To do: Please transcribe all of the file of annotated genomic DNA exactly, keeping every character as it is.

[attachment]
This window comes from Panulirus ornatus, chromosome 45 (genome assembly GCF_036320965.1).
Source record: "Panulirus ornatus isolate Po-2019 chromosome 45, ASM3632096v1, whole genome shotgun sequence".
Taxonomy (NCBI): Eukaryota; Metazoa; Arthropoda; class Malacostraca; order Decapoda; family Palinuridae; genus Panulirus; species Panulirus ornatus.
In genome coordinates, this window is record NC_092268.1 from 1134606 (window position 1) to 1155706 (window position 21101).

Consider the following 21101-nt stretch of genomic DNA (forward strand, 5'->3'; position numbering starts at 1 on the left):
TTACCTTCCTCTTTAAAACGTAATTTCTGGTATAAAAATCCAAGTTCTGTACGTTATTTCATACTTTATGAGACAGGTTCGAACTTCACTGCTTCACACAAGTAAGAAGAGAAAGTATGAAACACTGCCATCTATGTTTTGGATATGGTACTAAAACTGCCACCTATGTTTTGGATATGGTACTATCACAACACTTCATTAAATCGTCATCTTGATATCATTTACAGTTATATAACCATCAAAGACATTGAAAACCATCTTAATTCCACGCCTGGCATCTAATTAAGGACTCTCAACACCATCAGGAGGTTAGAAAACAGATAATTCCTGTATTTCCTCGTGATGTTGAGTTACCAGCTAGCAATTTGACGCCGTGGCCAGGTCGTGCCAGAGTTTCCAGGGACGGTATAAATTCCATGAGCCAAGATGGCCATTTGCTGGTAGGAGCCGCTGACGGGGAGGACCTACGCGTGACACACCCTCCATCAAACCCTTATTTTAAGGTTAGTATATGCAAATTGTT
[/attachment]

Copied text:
This window comes from Panulirus ornatus, chromosome 45 (genome assembly GCF_036320965.1).
Source record: "Panulirus ornatus isolate Po-2019 chromosome 45, ASM3632096v1, whole genome shotgun sequence".
Taxonomy (NCBI): Eukaryota; Metazoa; Arthropoda; class Malacostraca; order Decapoda; family Palinuridae; genus Panulirus; species Panulirus ornatus.
In genome coordinates, this window is record NC_092268.1 from 1134606 (window position 1) to 1155706 (window position 21101).

Consider the following 21101-nt stretch of genomic DNA (forward strand, 5'->3'; position numbering starts at 1 on the left):
TTACCTTCCTCTTTAAAACGTAATTTCTGGTATAAAAATCCAAGTTCTGTACGTTATTTCATACTTTATGAGACAGGTTCGAACTTCACTGCTTCACACAAGTAAGAAGAGAAAGTATGAAACACTGCCATCTATGTTTTGGATATGGTACTAAAACTGCCACCTATGTTTTGGATATGGTACTATCACAACACTTCATTAAATCGTCATCTTGATATCATTTACAGTTATATAACCATCAAAGACATTGAAAACCATCTTAATTCCACGCCTGGCATCTAATTAAGGACTCTCAACACCATCAGGAGGTTAGAAAACAGATAATTCCTGTATTTCCTCGTGATGTTGAGTTACCAGCTAGCAATTTGACGCCGTGGCCAGGTCGTGCCAGAGTTTCCAGGGACGGTATAAATTCCATGAGCCAAGATGGCCATTTGCTGGTAGGAGCCGCTGACGGGGAGGACCTACGCGTGACACACCCTCCATCAAACCCTTATTTTAAGGTTAGTATATGCAAATTGTT